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Jonah Keri: Even Year Orioles Magic


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http://www.cbssports.com/mlb/news/from-historic-power-to-duquette-magic-the-orioles-have-a-blueprint-for-winning/

Dan Duquette has done it again. USATSI

He's done it again in Baltimore. Duquette did inherit some good talent from the previous, Andy MacPhail-led regime, starting with the 2008 Erik Bedard blockbuster that netted Tillman and Adam Jones and ranks among the most lopsided trades in baseball history. It's also true that Showalter has left his imprint on the organization in a way that goes beyond what a typical placeholder manager might do, both in his on-field handling of the roster and in providing some input with player acquisitions. Even Peter Angelos deserves credit for finally opening his wallet again: Chris Davis' $161 million contract might not work out in the long run, but he's certainly a valuable asset in the here and now.

Still, the list of Duquette steals on the roster is a long one. Rookie Hyun Soo Kim has done more to boost the team's OBP than anyone, batting a lofty .339/.431/.458 after a slow start to the season; Duquette nabbed him from Korea on an outrageously thrifty two-year, $7 million deal. Pedro Alvarez hasn't been great, but as a left-handed stick putting up league-average numbers on a one-year, $5.75 million deal, the O's will gladly take it. Brach came in a trade with the Padres in November 2013, costing basically nothing after San Diego designated him for assignment.

The coup de grace is Mark Trumbo. Where other teams saw a one-dimensional player with no speed, subpar defense, and big holes in his swing, Duquette saw a slugger whose power could play so well at Camden Yards that it would more than make up for those other defects. On Dec. 2, Duquette acquired Trumbo and reliever C.J. Riefenhauser for backup catcher Steve Clevenger. Trumbo's numbers this season? .282/.332/.562, with a major league-leading 23 home runs.

The Orioles could face some formidable opponents in the second half, with the Red Sox likely to add pitching talent to their loaded lineup, and the Blue Jays likely to augment their bullpen in support of a red-hot offense and a rotation that's received surprising contributions from Marco Estrada and Aaron Sanchez.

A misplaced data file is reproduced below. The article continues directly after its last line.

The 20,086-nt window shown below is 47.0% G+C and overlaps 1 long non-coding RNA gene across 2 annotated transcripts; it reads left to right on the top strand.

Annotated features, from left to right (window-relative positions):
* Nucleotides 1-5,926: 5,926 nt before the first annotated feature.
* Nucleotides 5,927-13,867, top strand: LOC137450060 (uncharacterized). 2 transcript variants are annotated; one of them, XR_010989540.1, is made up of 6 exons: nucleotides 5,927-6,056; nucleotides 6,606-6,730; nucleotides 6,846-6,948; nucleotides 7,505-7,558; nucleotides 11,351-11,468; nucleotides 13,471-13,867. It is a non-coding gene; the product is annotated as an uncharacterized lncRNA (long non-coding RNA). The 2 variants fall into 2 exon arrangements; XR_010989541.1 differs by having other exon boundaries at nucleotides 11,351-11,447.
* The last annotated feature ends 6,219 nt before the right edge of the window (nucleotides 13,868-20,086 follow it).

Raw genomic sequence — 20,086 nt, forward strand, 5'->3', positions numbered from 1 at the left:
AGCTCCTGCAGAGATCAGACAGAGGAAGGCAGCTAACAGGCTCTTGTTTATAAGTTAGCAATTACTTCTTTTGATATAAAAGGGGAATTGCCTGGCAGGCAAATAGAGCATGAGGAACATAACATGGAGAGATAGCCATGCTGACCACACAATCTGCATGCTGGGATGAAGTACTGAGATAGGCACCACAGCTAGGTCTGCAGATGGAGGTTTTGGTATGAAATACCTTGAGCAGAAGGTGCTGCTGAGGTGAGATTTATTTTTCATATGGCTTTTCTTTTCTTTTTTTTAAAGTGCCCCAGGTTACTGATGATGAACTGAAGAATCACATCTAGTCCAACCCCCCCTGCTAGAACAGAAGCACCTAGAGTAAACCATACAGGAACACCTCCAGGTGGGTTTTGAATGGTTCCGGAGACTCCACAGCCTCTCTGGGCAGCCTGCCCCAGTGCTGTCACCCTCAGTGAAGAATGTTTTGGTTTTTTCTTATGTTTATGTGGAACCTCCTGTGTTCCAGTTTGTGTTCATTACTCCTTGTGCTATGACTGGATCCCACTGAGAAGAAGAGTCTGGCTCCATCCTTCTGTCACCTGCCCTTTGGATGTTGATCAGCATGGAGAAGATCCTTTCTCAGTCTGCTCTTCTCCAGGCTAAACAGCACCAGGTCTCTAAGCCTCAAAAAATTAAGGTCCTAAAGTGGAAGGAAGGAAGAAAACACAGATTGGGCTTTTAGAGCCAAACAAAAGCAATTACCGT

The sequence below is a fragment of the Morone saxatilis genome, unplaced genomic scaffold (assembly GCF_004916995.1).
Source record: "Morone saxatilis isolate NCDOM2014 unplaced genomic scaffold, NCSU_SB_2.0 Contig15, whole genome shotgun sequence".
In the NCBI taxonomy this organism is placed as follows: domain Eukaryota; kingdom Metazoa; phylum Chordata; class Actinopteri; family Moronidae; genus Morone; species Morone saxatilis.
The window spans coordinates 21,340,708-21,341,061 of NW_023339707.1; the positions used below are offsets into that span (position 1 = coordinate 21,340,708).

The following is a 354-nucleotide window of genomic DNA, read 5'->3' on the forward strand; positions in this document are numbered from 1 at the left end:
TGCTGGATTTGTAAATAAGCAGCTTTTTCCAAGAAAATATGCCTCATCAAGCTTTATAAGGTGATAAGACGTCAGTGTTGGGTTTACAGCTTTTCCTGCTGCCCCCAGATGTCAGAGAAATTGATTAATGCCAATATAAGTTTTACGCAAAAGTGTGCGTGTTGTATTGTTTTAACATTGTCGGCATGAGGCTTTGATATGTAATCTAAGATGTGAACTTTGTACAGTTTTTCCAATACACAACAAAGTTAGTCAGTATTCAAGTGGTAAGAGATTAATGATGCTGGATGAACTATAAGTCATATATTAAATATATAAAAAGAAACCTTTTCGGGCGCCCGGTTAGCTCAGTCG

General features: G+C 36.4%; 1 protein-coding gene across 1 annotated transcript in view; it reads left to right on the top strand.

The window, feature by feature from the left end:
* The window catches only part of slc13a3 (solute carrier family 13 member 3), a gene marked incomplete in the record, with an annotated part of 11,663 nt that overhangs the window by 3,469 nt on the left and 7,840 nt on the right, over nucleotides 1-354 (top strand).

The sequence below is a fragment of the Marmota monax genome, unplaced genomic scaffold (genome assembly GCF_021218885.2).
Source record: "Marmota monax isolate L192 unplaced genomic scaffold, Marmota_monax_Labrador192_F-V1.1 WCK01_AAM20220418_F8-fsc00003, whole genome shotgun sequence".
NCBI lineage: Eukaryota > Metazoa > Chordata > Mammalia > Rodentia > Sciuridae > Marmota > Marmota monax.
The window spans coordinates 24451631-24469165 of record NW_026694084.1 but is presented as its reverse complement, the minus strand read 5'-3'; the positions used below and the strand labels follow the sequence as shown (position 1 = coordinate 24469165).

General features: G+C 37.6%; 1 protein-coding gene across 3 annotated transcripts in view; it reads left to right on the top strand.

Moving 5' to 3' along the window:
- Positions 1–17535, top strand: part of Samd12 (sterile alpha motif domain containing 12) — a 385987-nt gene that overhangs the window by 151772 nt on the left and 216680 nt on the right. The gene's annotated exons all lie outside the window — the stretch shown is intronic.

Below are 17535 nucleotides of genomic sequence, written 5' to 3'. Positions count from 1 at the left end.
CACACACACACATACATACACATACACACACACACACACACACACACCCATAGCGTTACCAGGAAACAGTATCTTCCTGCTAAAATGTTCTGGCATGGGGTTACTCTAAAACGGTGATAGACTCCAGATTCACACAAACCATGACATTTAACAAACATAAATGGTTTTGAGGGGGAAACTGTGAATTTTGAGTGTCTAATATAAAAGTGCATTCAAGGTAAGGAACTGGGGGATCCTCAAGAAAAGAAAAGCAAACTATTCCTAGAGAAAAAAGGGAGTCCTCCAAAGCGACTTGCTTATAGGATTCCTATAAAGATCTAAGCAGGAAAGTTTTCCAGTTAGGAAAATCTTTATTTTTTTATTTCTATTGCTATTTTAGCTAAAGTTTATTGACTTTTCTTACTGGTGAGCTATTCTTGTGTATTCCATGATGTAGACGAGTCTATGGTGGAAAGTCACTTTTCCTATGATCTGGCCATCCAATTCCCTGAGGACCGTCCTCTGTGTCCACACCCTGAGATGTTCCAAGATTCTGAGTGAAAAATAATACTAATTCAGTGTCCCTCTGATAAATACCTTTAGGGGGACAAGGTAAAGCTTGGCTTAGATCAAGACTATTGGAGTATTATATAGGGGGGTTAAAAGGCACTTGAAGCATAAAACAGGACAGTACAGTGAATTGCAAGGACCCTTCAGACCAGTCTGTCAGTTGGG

But there's a blueprint here. Bash opponents into submission, limp to the sixth inning, then let the bullpen do the rest. Add a little starting pitching help at the deadline, plus the American League equivalent of #EvenYear magic, and the O's very well might do it again.

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Another orange-and-black team has had "Even Year Magic" lately, also.

The San Francisco Giants won the World Series in 2010, 2012, 2014, and after a sub-par start to the 2016 season (7-10), they have been the hottest team in baseball ever since (43-21.)

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Another orange-and-black team has had "Even Year Magic" lately, also.

The San Francisco Giants won the World Series in 2010, 2012, 2014, and after a sub-par start to the 2016 season (7-10), they have been the hottest team in baseball ever since (43-21.)

That's mentioned at the outset of the article, which is much longer than the quoted portion.

I like Jonah Keri. He always tries to understand why a team is succeeding or failing, instead of just harrumphing that the teams will regress to the mean.

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That's mentioned at the outset of the article, which is much longer than the quoted portion.

I like Jonah Keri. He always tries to understand why a team is succeeding or failing, instead of just harrumphing that the teams will regress to the mean.

I think this gets lost sometimes.

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